Tharoor for liberalising student visa
New Delhi: Minister of State for External
Affairs Shashi Tharoor on Saturday favoured liberalisation of the
visa system to attract more foreign students, but said
security issues contributed to making the regime restrictive.
Speaking on the issue of marketing India`s higher
education worldwide, Tharoor said his ministry would be in
favour of liberalising the visa regime for students.
"I have also tried to raise my voice on this... My
ministry will be much more in favour of liberalising student
visas, our difficulty alas is with our friends in the Home
Ministry who run the FRRO offices.
"And you can`t entirely blame them because every time
somebody like a David Headley or a Tahawwur Rana gets a
visa... this creates problem," he said.
The Minister said the immediate reflex is tightening of
visa procedures for "every American of Pakistani-origin or
others" that inevitably increases likelihood of a large number
of innocent people being affected, which is "unfortunate".
He said this while responding to the issue of unfriendly
visa procedures and "harassment" of foreign students by
Foreign Regional Registration Offices (FRRO), raised by
Narendra Yadav, Member (Education) Planning Commission.
The total number of foreign students pursuing higher
studies in India is 3,471, with Afghanistan being a major
contributor, sending 1,654 students.
Tharoor said there is urgent need to create additional
capacity to attract more students.
"Our institutions will attract foreign students and also
retain sizeable number of Indian students who go abroad to
study, sometimes in dubious institutions," Tharoor said,
pointing out that India provided cost-effective education and
also had depth of knowledge pool, courtesy Jawaharlal Nehru`s
vision of creating institutions of learning and research.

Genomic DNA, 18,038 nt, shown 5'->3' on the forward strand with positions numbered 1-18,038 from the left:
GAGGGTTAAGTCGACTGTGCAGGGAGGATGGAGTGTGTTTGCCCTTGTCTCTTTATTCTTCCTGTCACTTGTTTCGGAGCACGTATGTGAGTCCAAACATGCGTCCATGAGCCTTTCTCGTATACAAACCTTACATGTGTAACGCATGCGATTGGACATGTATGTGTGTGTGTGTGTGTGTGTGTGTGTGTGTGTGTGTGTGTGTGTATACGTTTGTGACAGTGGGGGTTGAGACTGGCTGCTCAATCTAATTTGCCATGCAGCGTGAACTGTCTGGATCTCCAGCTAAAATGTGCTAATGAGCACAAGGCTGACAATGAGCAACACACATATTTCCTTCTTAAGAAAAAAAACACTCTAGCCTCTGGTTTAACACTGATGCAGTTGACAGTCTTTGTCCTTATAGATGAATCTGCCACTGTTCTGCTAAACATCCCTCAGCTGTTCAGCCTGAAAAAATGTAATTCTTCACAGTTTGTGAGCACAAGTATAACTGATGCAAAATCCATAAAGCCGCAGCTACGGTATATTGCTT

He also said it was important to facilitate exposure to
students to information about education facilities in India,
and establish such services in consulates, while lauding HRD
Minister Kapil Sibal`s educational reforms, particularly
liberalising of the higher education system.
Acknowledging there was very slow progress on foreign
students coming to India, Tharoor said: "We need to augment
capabilities, implement strong and practical strategy for
effective marketing, make the environment friendly for foreign
students and introduce courses to attract them".
"At any time we have at least 10,000 students from Africa
and another 7,000 to 8,000 Iranians... I am happy to note that
Presidents of Afghanistan and Malawi, have degrees from
India," he said at an education summit organised by Institute
of Marketing and Management and IGNOU.
Increasing interaction between Indian and foreign
universities and exchange of faculties to give Indian teachers
international exposure will help Indian institutions augment
their capacity, he said.
"We also need to ensure degrees and diplomas issued by
our universities are recognised world over" and vice versa, he
said, adding the Ministry of Human Resource Development can
take a cue from the `Incredible India` campaign to launch a
similar campaign in education sector.
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